Wikkelhouse: pick your modular segments & click them together

After a couple decades creating theater sets in , and his company of , put their CNC expertise and resources into building a , using as the main structural element. Relying on a proprietary machine that can wrap corrugated sheets around a mold, they could create high strength that serves as both support and insulation.

The “”, or “”, is a truly customizable home composed of 5-meter-square (53-square-foot) modules that click together to create any-sized structure. The 1.2-metre-deep segments (3.9 feet) are first built up from 24 layers of cardboard moulded around a house-shaped frame. Once “printed”, the basic units can be customized: cut with one or two spherical windows, kitted out as a bathroom, a kitchen or even a narrow bunk room or two or three can be combined to create larger rooms.

Schilling says 20% of the orders have been for 8 segment shelters (often for nature cabins), though they have sold a lot of 4, 5 and 6 unit structures as well. “I hope to sell a three because I like it really tiny,” he explains. “Three could work, but it’s a bit like a hotel room, but of course you have the sky, you have a garden. I’ve lived in smaller spaces, compared to a caravan this is like a villa.”




  1. 21:30 some regulations might be cumbersome but it also depends on entrepreneurs to make legislators aware of it. Also legislators should make builders & developers aware of the reasons behind to that kind of legislation, usually some statistics gathered by the firefighters department, cops, ambulances, etc.

    We have to be aware of:
    1) we live in societies bigger than a small town where everybody knows everyone so we should asume there is data we don’t know about that is behind a decision and is important.
    2) we live in a economic system based on specialization so our concerns as specialists are not the concerns of other specialists, and we should communicate that, but also the concerns of other specialists, that also matter, should be communicated to us, because they might’ve been cases of life or death, or at leas the barely minimum a huge work overload for authorities or a problem to people in the market. For instance to me as software developer and interested in security i think those houses are totally insecure.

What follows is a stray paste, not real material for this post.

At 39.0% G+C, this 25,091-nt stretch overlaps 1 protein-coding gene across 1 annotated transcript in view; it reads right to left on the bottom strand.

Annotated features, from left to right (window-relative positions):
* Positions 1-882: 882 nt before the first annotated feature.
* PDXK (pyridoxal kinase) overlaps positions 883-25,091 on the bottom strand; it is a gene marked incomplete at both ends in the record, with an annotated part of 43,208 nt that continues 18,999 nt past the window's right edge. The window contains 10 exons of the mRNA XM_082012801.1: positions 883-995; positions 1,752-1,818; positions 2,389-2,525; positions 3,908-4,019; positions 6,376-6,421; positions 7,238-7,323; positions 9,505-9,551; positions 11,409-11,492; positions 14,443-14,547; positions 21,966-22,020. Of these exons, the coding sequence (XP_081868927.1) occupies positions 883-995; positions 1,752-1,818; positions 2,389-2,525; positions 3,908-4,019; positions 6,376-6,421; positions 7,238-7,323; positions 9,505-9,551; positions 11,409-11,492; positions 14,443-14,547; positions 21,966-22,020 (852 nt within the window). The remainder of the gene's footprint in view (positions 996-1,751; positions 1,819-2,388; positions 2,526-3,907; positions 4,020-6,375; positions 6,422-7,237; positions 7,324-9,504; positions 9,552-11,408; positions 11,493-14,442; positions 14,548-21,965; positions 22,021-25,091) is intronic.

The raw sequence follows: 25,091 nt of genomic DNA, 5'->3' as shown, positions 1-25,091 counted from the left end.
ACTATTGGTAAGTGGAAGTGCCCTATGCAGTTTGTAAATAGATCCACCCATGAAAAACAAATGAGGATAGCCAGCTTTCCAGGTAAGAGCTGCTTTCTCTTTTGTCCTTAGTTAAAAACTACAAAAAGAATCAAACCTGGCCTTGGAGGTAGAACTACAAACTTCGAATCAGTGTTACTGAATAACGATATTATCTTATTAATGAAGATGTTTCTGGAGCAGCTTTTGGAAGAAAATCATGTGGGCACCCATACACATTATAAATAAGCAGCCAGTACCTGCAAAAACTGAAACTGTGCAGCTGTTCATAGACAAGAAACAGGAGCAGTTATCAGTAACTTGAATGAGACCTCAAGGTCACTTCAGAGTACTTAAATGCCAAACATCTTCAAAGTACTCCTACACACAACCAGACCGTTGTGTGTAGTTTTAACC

regulation doesn’t sprung out of trees, so lets learn first why is it in place, and that we are able to make proposals for changes, and the interest of authorities is to avoid unnecessary risks, so we should prepare proof that readable in legalize of why your structure design, etc is safe & secure.

    there is an old Chinese saying, “it is easier to turn on a candle than complain about the darkness” and that applies here, you can whine all you want about the code, when you can propose a change in it, that simple, specially if its about things you are describing “it’s not polite to enter without a doorway” which it could be truth but it also could be you are blowing this out of proportion and just been dramatic, most entrepreneurs are dramatic like children because they can’t control their hyperactivity behind ideas.

  2. Cardboard would make me wary of mold, over time… I’d also consider adding thinsulate lining, since the walls are not very thick.

    Modular design is great! (So is the black heat stove…:-) )

  3. Nice ouse, but to me the interior looks unfinished. The plywood is not beautiful like real wood. The interiors should be painted to give a finished look. The striped-down “au naturel”-look might appeal to some, but not all.

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